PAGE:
The Complete Works in Philosophy, Politics and Morals of the late Dr. Benjamin Franklin, Vol. 1 [of 3]

By Benjamin Franklin

Page 180

Air obstructs, in some degree,
its motion. An electric atmosphere cannot be communicated at so
great a distance, through intervening air, by far, as through a
vacuum.--Who knows then, but there may be, as the ancients thought,
a region of this fire above our atmosphere, prevented by our air,
and its own too great distance for attraction, from joining our
earth? Perhaps where the atmosphere is rarest, this fluid may be
densest, and nearer the earth where the atmosphere grows denser,
this fluid may be rarer; yet some of it be low enough to attach
itself to our highest clouds, and thence they becoming electrified,
may be attracted by, and descend towards the earth, and discharge
their watry contents, together with that etherial fire. Perhaps the
_auroræ boreales_ are currents of this fluid in its own region, above
our atmosphere, becoming from their motion visible. There is no end
to conjectures. As yet we are but novices in this branch of natural

You mention several differences of salts in electrical experiments.
Were they all equally dry? Salt is apt to acquire moisture from a
moist air, and some sorts more than others. When perfectly dried by
lying before a fire, or on a stove, none that I have tried will
conduct any better than so much glass.

New flannel, if dry and warm, will draw the electric fluid from
non-electrics, as well as that which has been worn.

I wish you had the convenience of trying the experiments you seem to
have such expectations from, upon various kinds of spirits, salts,
earth, &c. Frequently, in a variety of experiments, though we miss
what we expected to find, yet something valuable turns out, something
surprising, and instructing, though unthought of.

I thank you for communicating the illustration of the theorem
concerning light. It is very curious. But I must own I am much in
the _dark_ about _light_. I am not satisfied with the doctrine that
supposes particles of matter called light, continually driven off
from the sun's surface, with a swiftness so prodigious! Must not
the smallest particle conceivable have, with such a motion, a force
exceeding that of a twenty-four pounder, discharged from a cannon?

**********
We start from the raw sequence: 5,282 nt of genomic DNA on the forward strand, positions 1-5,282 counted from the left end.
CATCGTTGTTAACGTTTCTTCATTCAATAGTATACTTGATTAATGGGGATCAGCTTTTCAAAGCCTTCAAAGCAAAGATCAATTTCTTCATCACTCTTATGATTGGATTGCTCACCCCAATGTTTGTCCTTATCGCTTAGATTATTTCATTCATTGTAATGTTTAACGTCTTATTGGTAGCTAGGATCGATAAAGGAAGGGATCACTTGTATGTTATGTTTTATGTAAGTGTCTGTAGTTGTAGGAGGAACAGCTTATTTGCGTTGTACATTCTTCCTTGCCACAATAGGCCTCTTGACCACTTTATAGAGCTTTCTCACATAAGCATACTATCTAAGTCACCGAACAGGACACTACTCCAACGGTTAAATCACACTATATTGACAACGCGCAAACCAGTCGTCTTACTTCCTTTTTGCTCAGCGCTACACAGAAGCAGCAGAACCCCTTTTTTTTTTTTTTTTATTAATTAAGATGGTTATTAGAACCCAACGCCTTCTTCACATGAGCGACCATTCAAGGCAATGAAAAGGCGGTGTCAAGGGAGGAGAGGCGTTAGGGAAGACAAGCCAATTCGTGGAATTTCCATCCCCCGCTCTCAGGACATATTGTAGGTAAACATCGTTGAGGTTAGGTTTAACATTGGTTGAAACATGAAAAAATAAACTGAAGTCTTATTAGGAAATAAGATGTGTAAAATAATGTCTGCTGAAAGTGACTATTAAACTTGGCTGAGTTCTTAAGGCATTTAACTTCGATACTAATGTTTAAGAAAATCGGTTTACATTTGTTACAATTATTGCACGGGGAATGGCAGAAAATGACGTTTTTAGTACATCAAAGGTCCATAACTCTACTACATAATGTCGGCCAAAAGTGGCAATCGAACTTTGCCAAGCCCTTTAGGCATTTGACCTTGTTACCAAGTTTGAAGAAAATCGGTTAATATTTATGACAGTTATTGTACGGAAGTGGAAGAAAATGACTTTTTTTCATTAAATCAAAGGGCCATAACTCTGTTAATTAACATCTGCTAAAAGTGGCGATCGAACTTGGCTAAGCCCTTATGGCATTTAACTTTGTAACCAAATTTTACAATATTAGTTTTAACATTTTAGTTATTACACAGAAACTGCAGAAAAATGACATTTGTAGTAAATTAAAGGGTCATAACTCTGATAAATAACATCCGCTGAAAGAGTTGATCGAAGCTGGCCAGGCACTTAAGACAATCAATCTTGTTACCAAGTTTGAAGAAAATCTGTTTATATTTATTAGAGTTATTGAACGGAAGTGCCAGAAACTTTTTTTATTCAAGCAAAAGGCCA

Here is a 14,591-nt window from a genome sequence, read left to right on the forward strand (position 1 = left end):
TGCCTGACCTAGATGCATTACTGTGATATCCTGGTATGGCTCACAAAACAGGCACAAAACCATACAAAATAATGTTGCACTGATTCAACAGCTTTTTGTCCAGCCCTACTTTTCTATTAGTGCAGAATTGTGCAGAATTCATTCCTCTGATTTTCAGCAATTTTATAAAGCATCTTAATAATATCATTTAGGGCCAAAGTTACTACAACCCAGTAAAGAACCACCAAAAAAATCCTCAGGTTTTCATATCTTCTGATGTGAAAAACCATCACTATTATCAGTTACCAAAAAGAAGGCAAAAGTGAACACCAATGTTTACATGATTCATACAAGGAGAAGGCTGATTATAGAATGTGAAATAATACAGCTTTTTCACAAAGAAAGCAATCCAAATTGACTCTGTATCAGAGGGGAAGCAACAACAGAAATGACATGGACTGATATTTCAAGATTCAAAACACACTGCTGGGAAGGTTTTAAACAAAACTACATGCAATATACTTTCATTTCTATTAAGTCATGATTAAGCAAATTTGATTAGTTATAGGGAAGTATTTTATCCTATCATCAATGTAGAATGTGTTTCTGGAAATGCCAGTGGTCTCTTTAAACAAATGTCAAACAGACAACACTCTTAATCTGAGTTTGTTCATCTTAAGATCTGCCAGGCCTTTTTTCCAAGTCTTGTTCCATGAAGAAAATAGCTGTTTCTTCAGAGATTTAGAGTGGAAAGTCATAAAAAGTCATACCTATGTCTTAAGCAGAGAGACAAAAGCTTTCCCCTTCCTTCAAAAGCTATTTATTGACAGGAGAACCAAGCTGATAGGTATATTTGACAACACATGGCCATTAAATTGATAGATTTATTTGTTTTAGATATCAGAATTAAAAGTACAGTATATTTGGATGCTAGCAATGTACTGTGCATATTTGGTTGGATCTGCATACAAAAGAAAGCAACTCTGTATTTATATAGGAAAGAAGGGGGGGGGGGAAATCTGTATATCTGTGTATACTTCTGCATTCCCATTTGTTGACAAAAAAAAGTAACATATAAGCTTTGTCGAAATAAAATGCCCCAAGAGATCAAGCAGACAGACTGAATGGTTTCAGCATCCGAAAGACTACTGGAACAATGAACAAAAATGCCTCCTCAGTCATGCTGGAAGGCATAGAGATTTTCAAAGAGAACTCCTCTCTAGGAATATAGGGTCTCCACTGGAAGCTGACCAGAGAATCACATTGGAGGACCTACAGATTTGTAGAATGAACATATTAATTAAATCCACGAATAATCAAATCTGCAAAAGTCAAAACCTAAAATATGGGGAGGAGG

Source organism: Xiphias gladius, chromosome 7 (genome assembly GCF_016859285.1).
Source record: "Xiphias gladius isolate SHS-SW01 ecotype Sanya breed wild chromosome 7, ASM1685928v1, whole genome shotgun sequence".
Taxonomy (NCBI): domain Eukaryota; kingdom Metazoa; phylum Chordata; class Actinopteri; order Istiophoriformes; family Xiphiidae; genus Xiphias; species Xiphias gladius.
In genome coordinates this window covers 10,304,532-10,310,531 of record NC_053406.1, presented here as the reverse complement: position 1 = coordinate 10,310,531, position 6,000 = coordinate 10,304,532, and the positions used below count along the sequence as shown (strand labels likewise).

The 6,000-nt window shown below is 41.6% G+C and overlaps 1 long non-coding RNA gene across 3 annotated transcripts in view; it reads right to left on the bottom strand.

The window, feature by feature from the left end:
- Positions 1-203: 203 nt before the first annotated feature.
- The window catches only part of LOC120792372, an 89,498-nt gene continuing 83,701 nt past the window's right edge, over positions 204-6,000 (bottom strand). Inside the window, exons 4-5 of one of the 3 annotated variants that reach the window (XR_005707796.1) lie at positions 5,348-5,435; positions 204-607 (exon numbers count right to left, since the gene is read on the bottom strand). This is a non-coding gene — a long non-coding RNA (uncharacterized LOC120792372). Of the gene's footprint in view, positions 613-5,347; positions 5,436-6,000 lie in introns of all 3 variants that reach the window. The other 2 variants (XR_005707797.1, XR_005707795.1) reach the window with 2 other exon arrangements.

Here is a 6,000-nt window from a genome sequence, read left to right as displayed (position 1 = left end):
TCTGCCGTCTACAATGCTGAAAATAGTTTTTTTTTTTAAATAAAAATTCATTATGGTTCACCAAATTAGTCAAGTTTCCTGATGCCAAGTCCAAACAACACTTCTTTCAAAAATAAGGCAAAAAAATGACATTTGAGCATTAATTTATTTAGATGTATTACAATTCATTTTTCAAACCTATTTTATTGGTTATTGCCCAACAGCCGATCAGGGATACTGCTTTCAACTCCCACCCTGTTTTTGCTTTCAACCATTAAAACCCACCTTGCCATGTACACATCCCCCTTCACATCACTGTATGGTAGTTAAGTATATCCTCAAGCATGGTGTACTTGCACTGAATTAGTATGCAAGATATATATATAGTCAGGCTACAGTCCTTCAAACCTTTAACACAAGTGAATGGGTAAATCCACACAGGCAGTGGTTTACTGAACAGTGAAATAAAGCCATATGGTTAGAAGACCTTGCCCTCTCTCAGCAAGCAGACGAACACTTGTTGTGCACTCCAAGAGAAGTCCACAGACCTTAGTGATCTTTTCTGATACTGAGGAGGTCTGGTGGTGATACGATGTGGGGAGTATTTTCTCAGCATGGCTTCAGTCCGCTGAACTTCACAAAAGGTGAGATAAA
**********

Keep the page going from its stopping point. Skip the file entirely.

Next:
Must not the Sun diminish exceedingly by such a waste of matter; and
the planets, instead of drawing nearer to him, as some have feared,
recede to greater distances through the lessened attraction. Yet
these particles, with this amazing motion, will not drive before
them, or remove, the least and lightest dust they meet with: And the
Sun, for aught we know, continues of his antient dimensions, and his
attendants move in their antient

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Text Comparison with Benjamin Franklin and the First Balloons

Page 0
They have corrections in the author's hand-writing and, except for a few words, are quite legible.
Page 1
It was afterwards filled with the inflammable Air that is produced by pouring Oil of Vitriol upon Filings of Iron, when it was found to have a tendency upwards so strong as to be capable of lifting a Weight of 39 Pounds, exclusive of its own Weight which was 25 lbs.
Page 2
The Multitude separated, all well satisfied and delighted with the Success of the Experiment, and amusing one another with discourses of the various uses it may possibly be apply'd to, among which many were very extravagant.
Page 3
They say the filling of it in M.
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a tree, and was torn in getting it down; so that it cannot be ascertained whether it burst when above, or not, tho' that is supposed.
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_ That is against the Trees of one of the Walks.
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Montgolfier the very ingenious Inventor.
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In this Country we are not so much afraid of being laught at.
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) PASSY, Nov.
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Between One & Two aClock, all Eyes were gratified with seeing it rise majestically from among the Trees, and ascend gradually above the Buildings, a most beautiful Spectacle! When it was about 200 feet high, the brave Adventurers held out and wav'd a little white Pennant, on both Sides their Car, to salute the Spectators, who return'd loud Claps of Applause.
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" Part of the valedictory and the signature are omitted by Bigelow and Smyth, but the former gives an "Extract of the Proposals" for the balloon of which I have no copy.
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27th instead of 27^th).
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" "Aiant encor" might be "Ayant encore", as printed in the "Journal des scavans" of January 1784, but was not corrected here; p.